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A long time ago I read from some book, probably some of the Jim William's or Bob Pease's books, interesting trick to approximate the cutoff frequency of a simple low or high pass filter. Below is equation for the cutoff frequency of a first order low or high pass filter. Fig 1: A simple first order low pass filter

A cutoff frequency of a filter is defined as the frequency where output power is half of output power in the pass band or equivalently the frequency where output voltage is $$1/\sqrt{2} = 0.707$$. Equation for the cut off frequency of first order low or high pass filter is in Fig 2.

$$f_c = \frac{1}{2\pi RC} \approx \frac{0.159155}{RC}$$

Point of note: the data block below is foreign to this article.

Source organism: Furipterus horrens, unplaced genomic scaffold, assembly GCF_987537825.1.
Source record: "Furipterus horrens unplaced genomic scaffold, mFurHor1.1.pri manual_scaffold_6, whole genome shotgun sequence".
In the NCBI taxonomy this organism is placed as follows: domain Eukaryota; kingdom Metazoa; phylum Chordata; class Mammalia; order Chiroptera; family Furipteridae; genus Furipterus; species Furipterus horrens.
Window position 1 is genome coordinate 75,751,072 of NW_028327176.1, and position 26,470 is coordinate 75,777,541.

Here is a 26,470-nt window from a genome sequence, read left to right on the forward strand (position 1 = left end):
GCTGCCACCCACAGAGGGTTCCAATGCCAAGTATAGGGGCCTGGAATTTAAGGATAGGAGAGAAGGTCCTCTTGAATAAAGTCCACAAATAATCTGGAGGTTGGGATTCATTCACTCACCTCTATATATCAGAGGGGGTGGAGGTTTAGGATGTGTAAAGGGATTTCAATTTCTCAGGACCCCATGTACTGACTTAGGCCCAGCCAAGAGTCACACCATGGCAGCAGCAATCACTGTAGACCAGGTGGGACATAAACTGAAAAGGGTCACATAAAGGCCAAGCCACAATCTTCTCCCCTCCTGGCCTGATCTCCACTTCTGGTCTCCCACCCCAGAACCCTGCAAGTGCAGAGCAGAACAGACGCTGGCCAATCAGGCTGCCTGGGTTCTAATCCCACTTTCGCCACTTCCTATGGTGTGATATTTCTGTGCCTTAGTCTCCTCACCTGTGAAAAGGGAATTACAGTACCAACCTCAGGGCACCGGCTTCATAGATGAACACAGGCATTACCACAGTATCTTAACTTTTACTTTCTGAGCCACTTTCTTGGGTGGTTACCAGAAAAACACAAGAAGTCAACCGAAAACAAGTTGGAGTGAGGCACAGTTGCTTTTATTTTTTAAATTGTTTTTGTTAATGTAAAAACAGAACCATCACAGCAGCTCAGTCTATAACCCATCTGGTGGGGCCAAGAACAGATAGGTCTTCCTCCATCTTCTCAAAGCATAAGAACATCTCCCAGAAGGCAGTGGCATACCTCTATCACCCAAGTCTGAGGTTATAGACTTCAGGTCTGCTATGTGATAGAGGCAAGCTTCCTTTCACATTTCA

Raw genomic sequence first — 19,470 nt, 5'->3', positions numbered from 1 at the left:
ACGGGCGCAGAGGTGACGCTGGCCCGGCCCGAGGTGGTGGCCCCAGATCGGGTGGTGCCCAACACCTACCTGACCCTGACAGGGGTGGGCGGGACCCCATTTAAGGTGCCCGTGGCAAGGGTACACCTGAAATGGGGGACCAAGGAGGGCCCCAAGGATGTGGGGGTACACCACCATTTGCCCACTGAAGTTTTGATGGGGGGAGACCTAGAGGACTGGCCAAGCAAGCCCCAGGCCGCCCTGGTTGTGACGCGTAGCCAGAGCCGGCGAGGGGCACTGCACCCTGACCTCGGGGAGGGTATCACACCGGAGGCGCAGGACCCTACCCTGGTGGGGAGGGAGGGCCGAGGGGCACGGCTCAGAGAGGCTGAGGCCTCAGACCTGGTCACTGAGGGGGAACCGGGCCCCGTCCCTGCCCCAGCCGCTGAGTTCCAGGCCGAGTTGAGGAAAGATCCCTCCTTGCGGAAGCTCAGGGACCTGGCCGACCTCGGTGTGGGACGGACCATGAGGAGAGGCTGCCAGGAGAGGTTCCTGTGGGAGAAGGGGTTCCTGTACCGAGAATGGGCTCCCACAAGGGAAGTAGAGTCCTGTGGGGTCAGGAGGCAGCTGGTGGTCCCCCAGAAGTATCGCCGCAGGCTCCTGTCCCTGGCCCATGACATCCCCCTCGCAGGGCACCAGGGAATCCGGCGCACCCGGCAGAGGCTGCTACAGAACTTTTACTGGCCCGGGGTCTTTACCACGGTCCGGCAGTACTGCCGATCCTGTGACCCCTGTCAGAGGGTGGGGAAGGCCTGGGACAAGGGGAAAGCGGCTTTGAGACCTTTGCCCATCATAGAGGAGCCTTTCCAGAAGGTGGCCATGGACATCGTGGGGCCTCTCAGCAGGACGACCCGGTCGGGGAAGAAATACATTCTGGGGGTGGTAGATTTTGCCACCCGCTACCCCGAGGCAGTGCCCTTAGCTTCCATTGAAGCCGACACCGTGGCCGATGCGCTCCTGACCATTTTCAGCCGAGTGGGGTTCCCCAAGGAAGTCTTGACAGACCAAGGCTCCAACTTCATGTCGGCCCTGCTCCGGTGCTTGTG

Fig 2: Cutoff frequency of the first order low or high pass filter

$$\frac{1}{2\pi}$$ term is hard for quick calculation and it's easier to approximate it and write it in the decimal form.

This isn't still very easy to use because one farad is a too big unit in practice. We can just multiply the expression by one million and let C's unit be microfarads instead of farads. So the final approximated equation for the cutoff frequency can be written as:

$$f_c = \frac{159155}{RC}$$

Where C is in microfarads and R in ohms or C in nanofarads and R in kiloohms or any other order of magnitude as long as product of the units is 1 per one million.

This equation can be used to quickly approximate the cutoff frequency of a filter because it's easy to remember and calculate in your head. I've found it very useful myself because it provides some very much needed intuition in electrical engineering and first order filters are everywhere in analog circuits because they consist of only one capacitor and resistor.